The effect of China’s imminent crackdown on the use of hand-held card swipers is being felt in Macau, with the Wynn Macau witnessing its biggest market decline since October 2011.
Macau’s casino economy has soared over the last few years, so much so that it now eclipses Las Vegas as the gambling capital of the world, but the Chinese government’s sudden enforcement of a ban on illegal money transfers has investors worried; Wynn Resorts Ltd. fell recently to 8.5 percent at the close in Hong Kong trading, while MGM China Holdings Ltd. dropped 8.2 percent for the same period. The Galaxy Entertainment Group Ltd., meanwhile, fell 7.6 percent, while Sands China Ltd. dropped 4.6 percent, and SJM Holdings Ltd., 6.6 percent.
Visitors to Macau from the mainland are permitted to bring no more than 20,000 yuan ($3,200) into the gambling hub and may only withdraw 10,000 yuan per day, per card, from cash machines. To swerve the restrictions, tourists are able to buy goods from local pawn shops using their debit cards and then trade them for local currency with the same pawnbroker.
Illegal Card-Swiping Amounts to $6 Billion
However, the increasing use of card-swiping machines in casinos has not only caused a slump in Macau’s pawnbroking industry, but it’s also got the Chinese authorities jittery about tens of billions of yuan in illegal funds which are being taken out of the mainland and into Macau.
According to Karen Tang, an analyst at Deutsche Bank AG in Hong Kong, funds obtained through illicit card-swiping in Macau are estimated to amount to $6 billion per year – that’s about 12 percent of mass market turnover.
Macau police made 12 arrests involving pay card fraud cases in February and March of this year. Six people were arrested on February 18th, with UnionPay card terminals, account books and HK$700,000 of cash seized. Then, on March 6th, police said they had arrested four more people, with three China UnionPay card terminals, purchase receipts and HK$920,000 confiscated; two people were arrested eight days later and police found four payment terminal devices, 304 bank cards, authentication machines, card consumption receipts, Chinese travel permits and more than HK$3.4 million ($438,000) in cash.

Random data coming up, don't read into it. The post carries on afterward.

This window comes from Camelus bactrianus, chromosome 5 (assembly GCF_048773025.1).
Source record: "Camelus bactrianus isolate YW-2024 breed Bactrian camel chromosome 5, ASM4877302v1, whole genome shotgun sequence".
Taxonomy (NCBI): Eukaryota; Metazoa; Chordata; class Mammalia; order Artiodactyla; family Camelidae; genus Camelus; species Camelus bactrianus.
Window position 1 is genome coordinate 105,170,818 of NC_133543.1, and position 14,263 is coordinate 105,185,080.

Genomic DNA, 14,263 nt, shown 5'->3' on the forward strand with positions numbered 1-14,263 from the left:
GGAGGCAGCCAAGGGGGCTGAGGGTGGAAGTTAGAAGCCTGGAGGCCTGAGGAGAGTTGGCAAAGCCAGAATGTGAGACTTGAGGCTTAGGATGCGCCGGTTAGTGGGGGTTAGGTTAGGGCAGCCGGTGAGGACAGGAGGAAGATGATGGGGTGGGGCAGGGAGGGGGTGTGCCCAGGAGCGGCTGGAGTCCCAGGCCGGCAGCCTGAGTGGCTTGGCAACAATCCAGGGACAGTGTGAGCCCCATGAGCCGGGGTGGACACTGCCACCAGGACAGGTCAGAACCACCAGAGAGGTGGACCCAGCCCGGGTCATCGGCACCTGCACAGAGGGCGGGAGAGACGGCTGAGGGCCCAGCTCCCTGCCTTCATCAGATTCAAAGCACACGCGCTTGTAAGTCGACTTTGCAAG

While China announced it would be imposing restrictions on the use of state-backed debit card company UnionPay, the company itself told press that it works closely with the authorities to combat all forms of illegal bank card use.
Meanwhile, the state-owned China Central Television station reported Macau may also face a tightening of control of its visa applications. Macau visitors who didn’t travel on to a third-party country could receive a stamp on their passport, which would jeopardize future visa applications.
The boom in Macau in recent years has been in part due to the expansion of Chinese tourism, which has in turn been fueled by the emergence of a newly wealthy middle-class and a relaxation by the Chinese government on the restriction of movement for its citizens. These new restrictions would be another source of anxiety for Macau’s investors.
However, Union Gaming analyst Grant Govertsen urged investors not to panic, saying, “Judging from past experience, it’s often all bark and no bite. The shortening of a visitor’s stay or the stricter use of cash cards won’t necessarily curb the gamblers’ capacity to gamble.”